What It Costs to Help

Went on a little mini-rant over the weekend on twitter. That's not new, and I went on several of the mini rants, as a matter of fact. One of my topics was why it gets under my skin when people aren't ever appreciative of the things I do for them.

Before I launch into this, let me clarify that I'm not saying I expect individuals to thank me every time I do some for them. I'm not asking for constant recognition. I'm asking for cognition of the cost to me when I spend time doing things for you.

Take this weekend for example:
Friday, I did a favor for a family that's important to me and spent the day with them at Six Flags and then at the wife's parent's house. I gave up a weekend with friends to do this, had to drive down to my mama's house straight after class on Thursday and had to wake up at 7:30am on Friday to get there only to get back to my mama's house around 12am Saturday morning. All this day I spent with them was time I needed to be working on any of the several projects I have, including 2 final projects for my class, finding a job, getting things moving for the organization I'm President of...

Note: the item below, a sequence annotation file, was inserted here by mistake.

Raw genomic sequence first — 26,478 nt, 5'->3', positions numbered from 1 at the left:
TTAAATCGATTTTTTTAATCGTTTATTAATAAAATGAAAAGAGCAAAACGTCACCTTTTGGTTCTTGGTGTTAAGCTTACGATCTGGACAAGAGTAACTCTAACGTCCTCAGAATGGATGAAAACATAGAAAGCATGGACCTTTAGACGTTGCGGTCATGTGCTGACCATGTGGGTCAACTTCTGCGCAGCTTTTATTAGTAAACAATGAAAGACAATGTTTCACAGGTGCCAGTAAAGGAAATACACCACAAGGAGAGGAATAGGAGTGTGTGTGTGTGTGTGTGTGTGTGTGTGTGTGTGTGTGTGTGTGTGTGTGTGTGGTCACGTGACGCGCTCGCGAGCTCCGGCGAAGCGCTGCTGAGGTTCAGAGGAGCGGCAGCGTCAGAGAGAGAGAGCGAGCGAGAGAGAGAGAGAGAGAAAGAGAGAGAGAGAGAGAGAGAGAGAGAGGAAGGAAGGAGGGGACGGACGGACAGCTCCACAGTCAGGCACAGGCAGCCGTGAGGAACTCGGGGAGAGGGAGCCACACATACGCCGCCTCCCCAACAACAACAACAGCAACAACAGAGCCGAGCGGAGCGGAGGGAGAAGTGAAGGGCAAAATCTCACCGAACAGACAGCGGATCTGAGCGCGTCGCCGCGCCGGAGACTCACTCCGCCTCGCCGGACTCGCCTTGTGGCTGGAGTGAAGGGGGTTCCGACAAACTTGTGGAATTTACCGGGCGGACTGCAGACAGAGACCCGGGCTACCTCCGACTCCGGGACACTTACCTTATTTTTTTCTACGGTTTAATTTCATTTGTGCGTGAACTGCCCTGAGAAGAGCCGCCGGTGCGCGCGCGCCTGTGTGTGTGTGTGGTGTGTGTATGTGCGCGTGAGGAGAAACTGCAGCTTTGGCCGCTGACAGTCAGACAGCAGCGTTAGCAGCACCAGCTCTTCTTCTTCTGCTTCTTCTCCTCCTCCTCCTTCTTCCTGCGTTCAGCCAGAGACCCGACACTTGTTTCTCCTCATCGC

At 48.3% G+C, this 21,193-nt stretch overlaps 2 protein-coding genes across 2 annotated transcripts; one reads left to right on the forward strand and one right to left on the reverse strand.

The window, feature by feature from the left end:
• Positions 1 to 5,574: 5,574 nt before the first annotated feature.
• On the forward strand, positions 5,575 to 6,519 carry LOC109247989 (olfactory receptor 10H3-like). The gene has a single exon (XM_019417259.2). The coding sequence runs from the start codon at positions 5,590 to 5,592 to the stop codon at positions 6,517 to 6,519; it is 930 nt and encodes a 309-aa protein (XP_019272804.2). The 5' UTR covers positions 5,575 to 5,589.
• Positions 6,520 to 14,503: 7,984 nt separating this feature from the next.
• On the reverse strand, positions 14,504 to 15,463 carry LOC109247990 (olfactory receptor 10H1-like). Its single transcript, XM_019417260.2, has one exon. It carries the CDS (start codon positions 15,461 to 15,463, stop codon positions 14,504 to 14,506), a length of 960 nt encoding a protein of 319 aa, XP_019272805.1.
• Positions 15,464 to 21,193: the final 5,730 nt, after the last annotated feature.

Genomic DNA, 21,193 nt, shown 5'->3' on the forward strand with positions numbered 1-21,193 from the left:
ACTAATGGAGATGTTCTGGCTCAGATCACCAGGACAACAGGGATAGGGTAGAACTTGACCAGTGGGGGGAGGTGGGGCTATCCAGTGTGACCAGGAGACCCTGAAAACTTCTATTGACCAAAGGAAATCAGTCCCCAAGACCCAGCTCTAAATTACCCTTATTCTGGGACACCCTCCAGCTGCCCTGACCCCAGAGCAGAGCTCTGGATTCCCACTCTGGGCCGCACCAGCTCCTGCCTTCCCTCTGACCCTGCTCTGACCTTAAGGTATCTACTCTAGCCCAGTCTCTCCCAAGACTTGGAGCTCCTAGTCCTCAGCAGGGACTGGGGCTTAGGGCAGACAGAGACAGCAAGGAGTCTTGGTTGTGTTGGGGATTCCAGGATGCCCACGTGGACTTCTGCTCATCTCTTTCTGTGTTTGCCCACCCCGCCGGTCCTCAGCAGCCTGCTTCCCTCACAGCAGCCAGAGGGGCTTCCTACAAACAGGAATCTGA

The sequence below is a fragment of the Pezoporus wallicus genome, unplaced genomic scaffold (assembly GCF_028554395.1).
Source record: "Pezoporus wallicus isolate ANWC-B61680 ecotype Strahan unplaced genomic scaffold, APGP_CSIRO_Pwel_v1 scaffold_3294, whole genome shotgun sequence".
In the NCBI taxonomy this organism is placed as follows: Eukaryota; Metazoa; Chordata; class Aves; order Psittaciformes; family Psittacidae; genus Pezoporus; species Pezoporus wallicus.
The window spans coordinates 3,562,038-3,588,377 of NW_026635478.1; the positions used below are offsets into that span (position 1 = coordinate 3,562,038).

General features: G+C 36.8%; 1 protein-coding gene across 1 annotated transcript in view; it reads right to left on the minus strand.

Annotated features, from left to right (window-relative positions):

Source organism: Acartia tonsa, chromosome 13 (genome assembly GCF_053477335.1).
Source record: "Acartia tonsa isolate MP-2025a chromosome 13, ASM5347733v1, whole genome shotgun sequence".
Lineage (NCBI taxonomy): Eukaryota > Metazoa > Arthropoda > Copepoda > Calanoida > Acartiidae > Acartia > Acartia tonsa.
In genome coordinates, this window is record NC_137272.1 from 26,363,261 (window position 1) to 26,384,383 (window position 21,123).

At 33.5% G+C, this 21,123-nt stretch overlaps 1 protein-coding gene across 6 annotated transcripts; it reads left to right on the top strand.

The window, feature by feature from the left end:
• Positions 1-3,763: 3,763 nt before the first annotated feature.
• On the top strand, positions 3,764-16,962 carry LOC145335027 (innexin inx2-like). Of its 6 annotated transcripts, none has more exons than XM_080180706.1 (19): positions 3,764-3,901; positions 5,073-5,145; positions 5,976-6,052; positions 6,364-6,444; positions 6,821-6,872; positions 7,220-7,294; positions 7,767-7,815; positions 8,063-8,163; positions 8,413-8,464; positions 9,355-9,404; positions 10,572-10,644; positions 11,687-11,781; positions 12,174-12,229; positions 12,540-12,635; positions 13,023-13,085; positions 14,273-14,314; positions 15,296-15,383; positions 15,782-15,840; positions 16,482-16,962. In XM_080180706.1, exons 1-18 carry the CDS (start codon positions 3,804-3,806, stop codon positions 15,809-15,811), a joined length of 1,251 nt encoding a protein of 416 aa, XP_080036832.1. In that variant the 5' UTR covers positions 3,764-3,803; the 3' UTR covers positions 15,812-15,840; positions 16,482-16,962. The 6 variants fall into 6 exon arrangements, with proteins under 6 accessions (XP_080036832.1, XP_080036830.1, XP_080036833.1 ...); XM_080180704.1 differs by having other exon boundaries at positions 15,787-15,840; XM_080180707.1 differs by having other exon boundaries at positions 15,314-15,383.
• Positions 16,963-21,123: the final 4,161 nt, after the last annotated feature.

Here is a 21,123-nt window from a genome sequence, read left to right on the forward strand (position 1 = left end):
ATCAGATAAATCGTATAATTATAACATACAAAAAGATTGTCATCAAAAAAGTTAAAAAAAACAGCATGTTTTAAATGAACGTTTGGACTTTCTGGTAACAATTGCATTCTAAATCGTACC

Saturday and Sunday were family days. I promised my mother I'd complete several projects for her that took up the majority of both days. She and I went to the movies and then shopping and to dinner. I went to a graduation picnic for my cousin and spent time with friends I hadn't seen. Doing all of that kept me from getting homework done, posting several blogs I wanted to and RESTING which is of the utmost importance to me on weekends.

In turn, it's Monday (really Tuesday), I'm behind on things and I'm exhausted! By no means am I regretting my weekend -- I use it to show that when I'm doing things for others, I'm sacrificing things for myself and these things are just as, if not more, important.

So when I pay the price to help someone and I get the feeling they don't appreciate it, think it's what I'm supposed to do or begin to take advantage of me, my anger is less about that and more around thinking of the hours wasted. I'm taking charge of this, though. No more crying about it -- I'm happy to pay the price until you make me feel like the price is too high. Trust and believe I will quit paying the price. No muss, no fuss.

And let me end with this: Though I'm more and more cognizant of how much time I can't spend on me for helping others, that price is no problem to pay when I know I'm helping people who need it and appreciate it. That's all it is -- appreciation.

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